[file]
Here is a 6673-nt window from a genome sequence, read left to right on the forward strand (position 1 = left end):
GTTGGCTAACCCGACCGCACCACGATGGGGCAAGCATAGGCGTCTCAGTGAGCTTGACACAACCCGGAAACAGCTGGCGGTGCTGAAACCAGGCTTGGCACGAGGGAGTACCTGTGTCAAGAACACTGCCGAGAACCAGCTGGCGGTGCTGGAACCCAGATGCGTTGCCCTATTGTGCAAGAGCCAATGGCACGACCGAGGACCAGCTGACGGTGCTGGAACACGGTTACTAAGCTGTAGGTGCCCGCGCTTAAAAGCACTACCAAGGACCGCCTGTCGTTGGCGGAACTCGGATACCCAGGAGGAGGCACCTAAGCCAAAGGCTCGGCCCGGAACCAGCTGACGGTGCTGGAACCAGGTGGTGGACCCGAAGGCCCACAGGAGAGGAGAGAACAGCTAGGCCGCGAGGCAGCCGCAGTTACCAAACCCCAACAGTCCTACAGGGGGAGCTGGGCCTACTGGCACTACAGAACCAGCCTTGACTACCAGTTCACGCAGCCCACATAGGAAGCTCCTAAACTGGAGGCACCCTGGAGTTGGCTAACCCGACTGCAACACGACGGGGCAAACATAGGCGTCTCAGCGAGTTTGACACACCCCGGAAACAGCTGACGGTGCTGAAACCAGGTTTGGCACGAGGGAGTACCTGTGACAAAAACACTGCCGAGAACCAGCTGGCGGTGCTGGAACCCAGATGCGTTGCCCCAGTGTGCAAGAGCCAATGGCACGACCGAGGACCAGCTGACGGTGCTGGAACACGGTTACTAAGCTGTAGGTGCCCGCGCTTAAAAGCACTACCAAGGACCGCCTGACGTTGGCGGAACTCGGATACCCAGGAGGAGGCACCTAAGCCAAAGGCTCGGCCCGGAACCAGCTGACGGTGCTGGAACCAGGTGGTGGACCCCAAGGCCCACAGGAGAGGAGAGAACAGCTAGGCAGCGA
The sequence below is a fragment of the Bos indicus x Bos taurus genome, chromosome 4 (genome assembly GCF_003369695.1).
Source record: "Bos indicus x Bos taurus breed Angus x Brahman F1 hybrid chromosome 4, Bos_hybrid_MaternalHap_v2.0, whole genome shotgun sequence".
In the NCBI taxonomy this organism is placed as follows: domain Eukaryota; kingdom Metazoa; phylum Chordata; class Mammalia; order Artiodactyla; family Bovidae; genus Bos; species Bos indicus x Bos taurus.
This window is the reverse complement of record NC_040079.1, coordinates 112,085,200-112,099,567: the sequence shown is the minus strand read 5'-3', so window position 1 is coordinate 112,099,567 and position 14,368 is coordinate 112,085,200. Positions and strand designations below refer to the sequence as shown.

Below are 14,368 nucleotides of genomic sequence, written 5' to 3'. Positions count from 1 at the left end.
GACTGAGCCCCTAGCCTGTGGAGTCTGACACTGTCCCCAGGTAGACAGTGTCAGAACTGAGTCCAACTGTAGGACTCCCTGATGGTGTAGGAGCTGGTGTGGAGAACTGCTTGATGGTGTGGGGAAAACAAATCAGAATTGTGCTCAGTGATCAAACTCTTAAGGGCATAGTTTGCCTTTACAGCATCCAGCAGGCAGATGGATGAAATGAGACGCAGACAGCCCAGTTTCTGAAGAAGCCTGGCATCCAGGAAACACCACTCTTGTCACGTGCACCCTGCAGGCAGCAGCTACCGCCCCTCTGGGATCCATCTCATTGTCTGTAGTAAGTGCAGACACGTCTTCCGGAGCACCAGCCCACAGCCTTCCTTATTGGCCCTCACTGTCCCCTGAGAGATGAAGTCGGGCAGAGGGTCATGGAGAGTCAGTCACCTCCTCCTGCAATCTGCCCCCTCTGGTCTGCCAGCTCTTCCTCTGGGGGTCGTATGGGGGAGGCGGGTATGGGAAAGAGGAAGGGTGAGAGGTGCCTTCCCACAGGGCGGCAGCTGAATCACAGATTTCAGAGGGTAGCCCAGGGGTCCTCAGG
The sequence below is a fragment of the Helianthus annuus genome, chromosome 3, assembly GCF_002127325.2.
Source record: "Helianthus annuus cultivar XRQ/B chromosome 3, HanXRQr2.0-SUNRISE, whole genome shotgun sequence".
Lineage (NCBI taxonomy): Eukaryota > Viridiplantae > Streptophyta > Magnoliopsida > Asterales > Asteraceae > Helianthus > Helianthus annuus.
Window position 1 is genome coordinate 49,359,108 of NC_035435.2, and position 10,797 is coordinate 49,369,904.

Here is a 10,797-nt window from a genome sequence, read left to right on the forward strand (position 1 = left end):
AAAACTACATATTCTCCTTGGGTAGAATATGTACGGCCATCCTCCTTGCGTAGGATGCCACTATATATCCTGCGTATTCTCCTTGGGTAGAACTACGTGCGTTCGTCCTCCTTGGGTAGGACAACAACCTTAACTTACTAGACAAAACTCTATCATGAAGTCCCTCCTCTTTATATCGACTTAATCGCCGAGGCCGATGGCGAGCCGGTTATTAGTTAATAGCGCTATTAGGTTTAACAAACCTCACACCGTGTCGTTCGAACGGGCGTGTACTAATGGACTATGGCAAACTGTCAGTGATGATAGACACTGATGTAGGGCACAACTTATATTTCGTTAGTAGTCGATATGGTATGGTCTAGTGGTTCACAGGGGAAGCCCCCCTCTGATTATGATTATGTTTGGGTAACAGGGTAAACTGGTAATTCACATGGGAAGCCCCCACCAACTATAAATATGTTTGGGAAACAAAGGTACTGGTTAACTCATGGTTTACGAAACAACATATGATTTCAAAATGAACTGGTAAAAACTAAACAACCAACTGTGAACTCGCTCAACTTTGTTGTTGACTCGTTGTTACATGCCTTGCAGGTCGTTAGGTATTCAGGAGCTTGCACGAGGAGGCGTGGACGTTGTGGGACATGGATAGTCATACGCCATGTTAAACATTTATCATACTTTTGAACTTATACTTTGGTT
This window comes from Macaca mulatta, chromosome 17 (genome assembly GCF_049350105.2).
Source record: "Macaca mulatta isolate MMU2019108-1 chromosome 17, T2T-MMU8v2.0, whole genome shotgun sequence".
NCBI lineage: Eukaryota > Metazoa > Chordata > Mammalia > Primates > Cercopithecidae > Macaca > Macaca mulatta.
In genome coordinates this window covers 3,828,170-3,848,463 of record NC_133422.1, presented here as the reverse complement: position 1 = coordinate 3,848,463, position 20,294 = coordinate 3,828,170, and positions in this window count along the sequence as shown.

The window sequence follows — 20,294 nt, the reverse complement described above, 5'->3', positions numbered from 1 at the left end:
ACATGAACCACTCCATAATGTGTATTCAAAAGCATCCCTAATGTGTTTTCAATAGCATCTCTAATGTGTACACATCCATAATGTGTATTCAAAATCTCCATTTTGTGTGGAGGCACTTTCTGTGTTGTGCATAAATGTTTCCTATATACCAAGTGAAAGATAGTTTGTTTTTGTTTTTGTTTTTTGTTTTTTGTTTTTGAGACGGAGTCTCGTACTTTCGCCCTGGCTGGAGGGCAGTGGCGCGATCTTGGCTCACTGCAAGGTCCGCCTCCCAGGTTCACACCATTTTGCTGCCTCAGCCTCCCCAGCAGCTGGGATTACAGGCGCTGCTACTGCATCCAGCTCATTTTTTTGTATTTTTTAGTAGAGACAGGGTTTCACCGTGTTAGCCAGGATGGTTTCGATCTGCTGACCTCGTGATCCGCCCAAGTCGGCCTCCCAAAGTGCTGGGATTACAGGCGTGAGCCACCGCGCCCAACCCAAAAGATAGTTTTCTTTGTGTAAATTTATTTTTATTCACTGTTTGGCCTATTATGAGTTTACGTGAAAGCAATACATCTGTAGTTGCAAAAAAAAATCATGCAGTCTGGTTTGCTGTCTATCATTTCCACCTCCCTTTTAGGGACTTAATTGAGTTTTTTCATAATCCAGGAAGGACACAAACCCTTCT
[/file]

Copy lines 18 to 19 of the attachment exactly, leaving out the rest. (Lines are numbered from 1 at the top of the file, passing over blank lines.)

In genome coordinates this window covers 3,828,170-3,848,463 of record NC_133422.1, presented here as the reverse complement: position 1 = coordinate 3,848,463, position 20,294 = coordinate 3,828,170, and positions in this window count along the sequence as shown.

The window sequence follows — 20,294 nt, the reverse complement described above, 5'->3', positions numbered from 1 at the left end: